WORCESTER, Mass. — At the end of last season, Hobey Baker finalist Zach Parise decided that his goal-scorer’s touch better matched a New Jersey Devils uniform than North Dakota green. Immediately, Parise left his brother, goaltender Jordan, with a huge question — who would provide the offensive support that he needed?
The Fighting Sioux had plenty of answers. Of course, Brady Murray was expected to build off his 46-point sophomore season. Drew Stafford had just finished a 31-point rookie year and seemed poised to break out. Coach Dave Hakstol had recruited a pair of studs in Rastislav Spirko and Travis Zajac.
The young guys were ready: it was not a matter of if, it just was a matter of whom. And though nobody, of course, could fill Parise’s skates, North Dakota has its answer. It wouldn’t be playing for a spot in the Frozen Four Saturday night without him.
Amidst the high-profile youth in Grand Forks, N.D., Genoway, a senior, has emerged as the team’s leading scorer. With two goals and an assist Friday night in No. 10 North Dakota’s 4-0 win over No. 11 Boston University at the East Regional, Genoway now has 42 points for the year.
Murray, the projected team leader, has been bothered by injuries all season. In his absence, Stafford, Spirko, and Zajac all have had fine years. Still, Genoway, a veteran who is not even an assistant captain on the team, outranks them all.
Genoway has more than doubled his career point total this season. Enrolling at North Dakota after playing in the Manitoba Junior Hockey League, Genoway had to sit out his freshman season. In his two previous years, Genoway had amassed just 12 goals and 25 assists. Though 35 of those points came last year, his name got lost in the shuffle when examining the rest of the talented Fighting Sioux.
Genoway was seen largely as a support player, more known for assists than goals — though he certainly had his moments, notching back-to-back five-point weekends against Denver and Minnesota as a junior.
He now has seven goals in his last seven games.
“Colby had to sit out his first year and since then he’s taken a big step forward,” Hakstol said. “He had a very good season last year, but he didn’t have the finish that he would have liked. He continues to do a great job on the power play at the point and five-on-five he’s starting to bury the puck.”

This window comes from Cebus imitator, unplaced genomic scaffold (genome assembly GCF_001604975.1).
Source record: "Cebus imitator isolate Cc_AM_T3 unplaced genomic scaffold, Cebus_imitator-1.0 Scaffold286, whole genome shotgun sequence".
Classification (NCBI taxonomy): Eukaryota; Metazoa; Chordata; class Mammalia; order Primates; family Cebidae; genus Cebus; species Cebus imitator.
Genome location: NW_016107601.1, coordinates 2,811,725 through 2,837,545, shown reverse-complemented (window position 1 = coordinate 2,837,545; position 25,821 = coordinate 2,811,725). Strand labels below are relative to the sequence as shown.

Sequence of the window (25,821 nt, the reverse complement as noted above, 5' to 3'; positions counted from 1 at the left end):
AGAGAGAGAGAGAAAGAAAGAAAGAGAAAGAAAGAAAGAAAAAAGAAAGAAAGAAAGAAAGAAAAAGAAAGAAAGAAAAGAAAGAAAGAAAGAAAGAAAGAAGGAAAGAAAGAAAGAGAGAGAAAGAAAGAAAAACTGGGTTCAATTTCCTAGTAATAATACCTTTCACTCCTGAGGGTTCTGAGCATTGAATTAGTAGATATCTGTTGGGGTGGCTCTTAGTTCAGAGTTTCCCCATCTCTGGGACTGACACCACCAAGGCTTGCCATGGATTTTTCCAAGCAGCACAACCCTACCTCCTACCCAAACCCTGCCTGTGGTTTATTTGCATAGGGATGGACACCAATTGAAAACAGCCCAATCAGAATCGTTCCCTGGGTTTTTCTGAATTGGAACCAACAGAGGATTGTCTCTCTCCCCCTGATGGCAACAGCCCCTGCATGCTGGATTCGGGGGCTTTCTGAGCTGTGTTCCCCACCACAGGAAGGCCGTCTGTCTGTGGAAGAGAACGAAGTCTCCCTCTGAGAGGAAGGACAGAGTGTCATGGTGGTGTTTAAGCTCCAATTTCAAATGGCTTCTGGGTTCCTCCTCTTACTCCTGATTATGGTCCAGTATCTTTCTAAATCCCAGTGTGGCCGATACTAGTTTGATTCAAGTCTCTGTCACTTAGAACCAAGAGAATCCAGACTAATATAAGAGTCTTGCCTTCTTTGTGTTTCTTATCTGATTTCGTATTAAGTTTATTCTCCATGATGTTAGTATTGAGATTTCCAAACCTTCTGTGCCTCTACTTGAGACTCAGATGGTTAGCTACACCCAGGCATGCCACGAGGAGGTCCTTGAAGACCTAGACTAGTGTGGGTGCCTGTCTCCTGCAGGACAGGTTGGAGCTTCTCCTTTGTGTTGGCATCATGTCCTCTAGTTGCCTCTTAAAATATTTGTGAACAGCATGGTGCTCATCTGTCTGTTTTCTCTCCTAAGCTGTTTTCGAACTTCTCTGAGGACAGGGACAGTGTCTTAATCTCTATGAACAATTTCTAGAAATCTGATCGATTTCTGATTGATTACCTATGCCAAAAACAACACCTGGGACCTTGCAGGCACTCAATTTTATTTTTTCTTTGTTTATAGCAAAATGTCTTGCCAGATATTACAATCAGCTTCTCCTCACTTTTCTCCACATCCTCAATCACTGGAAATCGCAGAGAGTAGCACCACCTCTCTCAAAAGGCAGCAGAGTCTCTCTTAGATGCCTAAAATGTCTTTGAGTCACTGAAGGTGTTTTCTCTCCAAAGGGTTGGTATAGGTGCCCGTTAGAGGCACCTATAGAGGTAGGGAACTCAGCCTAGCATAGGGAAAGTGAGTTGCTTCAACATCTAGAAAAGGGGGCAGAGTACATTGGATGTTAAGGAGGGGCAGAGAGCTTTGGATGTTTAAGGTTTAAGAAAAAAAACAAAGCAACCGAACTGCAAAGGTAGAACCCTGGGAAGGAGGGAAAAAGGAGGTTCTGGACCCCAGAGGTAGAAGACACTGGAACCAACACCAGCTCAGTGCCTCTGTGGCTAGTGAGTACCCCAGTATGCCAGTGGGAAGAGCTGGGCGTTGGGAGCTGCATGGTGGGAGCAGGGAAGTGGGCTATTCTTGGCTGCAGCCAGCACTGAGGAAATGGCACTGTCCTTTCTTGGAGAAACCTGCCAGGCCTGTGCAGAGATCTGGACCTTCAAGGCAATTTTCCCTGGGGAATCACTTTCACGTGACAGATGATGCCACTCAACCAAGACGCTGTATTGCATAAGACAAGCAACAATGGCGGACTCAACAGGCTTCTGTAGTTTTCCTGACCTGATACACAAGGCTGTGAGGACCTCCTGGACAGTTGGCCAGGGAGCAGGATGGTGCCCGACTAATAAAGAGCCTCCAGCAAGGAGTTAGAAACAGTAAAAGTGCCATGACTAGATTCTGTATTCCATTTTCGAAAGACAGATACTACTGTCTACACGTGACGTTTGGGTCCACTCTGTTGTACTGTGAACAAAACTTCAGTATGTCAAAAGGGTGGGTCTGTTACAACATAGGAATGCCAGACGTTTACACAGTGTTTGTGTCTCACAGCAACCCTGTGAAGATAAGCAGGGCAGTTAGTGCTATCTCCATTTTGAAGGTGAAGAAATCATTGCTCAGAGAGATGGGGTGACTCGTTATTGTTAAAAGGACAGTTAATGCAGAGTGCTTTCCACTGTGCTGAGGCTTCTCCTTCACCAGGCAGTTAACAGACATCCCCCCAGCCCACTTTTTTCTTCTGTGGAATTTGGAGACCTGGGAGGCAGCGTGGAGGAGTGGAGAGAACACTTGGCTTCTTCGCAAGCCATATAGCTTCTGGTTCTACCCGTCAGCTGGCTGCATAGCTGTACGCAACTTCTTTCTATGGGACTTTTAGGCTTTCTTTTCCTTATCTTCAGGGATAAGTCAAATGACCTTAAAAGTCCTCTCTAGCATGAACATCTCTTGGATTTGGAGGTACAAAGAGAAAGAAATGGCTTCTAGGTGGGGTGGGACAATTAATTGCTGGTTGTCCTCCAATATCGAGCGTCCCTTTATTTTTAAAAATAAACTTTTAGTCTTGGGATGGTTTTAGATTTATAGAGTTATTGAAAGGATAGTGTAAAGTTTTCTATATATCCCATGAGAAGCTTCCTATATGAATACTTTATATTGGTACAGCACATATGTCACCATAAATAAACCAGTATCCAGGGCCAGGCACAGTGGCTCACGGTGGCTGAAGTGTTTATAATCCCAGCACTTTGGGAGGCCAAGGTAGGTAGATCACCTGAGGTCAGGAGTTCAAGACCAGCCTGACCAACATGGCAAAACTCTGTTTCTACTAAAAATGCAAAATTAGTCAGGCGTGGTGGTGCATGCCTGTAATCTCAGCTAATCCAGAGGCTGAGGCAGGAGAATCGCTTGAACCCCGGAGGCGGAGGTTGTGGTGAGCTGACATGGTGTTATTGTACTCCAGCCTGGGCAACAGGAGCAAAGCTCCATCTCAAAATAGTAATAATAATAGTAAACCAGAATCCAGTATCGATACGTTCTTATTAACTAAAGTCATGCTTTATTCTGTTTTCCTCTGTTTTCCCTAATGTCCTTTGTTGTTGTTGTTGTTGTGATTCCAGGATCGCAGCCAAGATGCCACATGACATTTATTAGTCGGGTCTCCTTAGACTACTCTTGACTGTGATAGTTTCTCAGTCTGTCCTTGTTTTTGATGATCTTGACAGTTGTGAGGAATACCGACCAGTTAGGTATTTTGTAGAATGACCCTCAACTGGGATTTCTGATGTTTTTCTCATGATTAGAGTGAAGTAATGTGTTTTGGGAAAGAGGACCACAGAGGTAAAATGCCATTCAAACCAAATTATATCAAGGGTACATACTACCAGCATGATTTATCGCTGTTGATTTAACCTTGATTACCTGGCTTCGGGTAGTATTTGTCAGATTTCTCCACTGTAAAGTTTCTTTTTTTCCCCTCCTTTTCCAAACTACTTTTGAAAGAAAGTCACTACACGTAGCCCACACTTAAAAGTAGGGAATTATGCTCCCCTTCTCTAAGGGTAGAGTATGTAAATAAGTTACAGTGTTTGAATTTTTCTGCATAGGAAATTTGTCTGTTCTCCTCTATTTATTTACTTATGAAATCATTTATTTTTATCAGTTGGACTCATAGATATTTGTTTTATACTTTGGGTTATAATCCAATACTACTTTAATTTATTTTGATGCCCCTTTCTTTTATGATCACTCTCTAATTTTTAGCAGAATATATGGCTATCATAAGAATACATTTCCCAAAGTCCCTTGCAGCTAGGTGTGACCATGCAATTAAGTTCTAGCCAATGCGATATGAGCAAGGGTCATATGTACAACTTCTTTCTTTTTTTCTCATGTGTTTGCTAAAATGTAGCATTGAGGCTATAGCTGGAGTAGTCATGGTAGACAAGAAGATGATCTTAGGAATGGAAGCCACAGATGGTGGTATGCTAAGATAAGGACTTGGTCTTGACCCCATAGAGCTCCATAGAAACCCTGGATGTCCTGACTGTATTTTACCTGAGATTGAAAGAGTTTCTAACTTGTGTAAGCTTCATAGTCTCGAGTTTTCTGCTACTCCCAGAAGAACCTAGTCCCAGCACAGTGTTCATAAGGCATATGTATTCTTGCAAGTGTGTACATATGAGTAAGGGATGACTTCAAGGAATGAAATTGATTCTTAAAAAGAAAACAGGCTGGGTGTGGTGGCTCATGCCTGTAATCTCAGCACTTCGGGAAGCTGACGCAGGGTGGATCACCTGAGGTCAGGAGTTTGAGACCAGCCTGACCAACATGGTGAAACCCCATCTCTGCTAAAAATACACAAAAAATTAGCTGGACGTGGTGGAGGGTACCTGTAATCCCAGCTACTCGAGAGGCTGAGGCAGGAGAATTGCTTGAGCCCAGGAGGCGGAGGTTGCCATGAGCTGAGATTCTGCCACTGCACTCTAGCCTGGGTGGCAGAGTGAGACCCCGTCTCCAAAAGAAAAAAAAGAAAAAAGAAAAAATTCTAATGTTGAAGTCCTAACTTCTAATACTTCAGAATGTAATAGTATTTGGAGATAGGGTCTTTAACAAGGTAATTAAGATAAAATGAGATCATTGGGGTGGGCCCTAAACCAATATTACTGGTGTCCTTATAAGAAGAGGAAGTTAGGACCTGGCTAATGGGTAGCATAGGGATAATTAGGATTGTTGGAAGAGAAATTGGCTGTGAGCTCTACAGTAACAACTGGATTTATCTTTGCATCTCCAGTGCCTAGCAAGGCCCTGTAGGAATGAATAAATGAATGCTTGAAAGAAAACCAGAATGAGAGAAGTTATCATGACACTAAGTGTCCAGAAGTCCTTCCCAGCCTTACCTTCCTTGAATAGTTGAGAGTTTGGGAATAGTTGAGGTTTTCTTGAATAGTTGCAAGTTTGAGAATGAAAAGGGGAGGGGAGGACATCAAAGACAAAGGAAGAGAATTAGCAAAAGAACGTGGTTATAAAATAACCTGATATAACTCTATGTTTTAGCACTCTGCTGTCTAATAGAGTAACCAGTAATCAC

Genoway’s metamorphosis into a full-fledged threat was on full display Friday night.
Standing at the top of the crease to BU goaltender John Curry’s right, he one-timed a cross-ice pass from Rory McMahon at 4:01 of the second period that just slipped by Curry.
Later in the period, he returned the favor. Off the cycle, he picked up the puck in the corner and instantaneously slid a pass across the crease where McMahon could easily slam it home. 3-0 North Dakota. Game over.
In case you weren’t impressed, he also finished a sweet breakaway on a classic forehand-backhand deke.
“If I knew why I was scoring, I would have been scoring a lot more.” Genoway said. “Part of it came in switching me from center to wing. It has been getting me more chances and the bounces are going my way.”
How does a player amass 42 points at a high-profile program like North Dakota and have nobody take notice? Consistency.
Genoway has had at least one point in 28 of North Dakota’s 41 games, but before Friday night had only had more than two points twice, with one of them being way back on Oct. 22 against Minnesota.
While most of college hockey paid attention to the combination of Spirko-Zajac-Stafford, Genoway kept quietly contributing to North Dakota’s 22-14-5 record.
“Genoway came here and he’s continued to work very hard,” Hakstol said. “He’s built his performance up … Obviously, he’s a real big part of this team.”
Few have been heralding Genoway, ranked just 19th overall in WCHA scoring, for individual honors like Parise. However, he has a chance to have something on his resume that Parise didn’t accomplish in his two years of school.
If North Dakota defeats Boston College Saturday night, he will have helped earned his team a spot in the Frozen Four, a place that the Sioux haven’t been since they lost to BC in the championship in 2001.
Maybe in Columbus, somebody will notice him.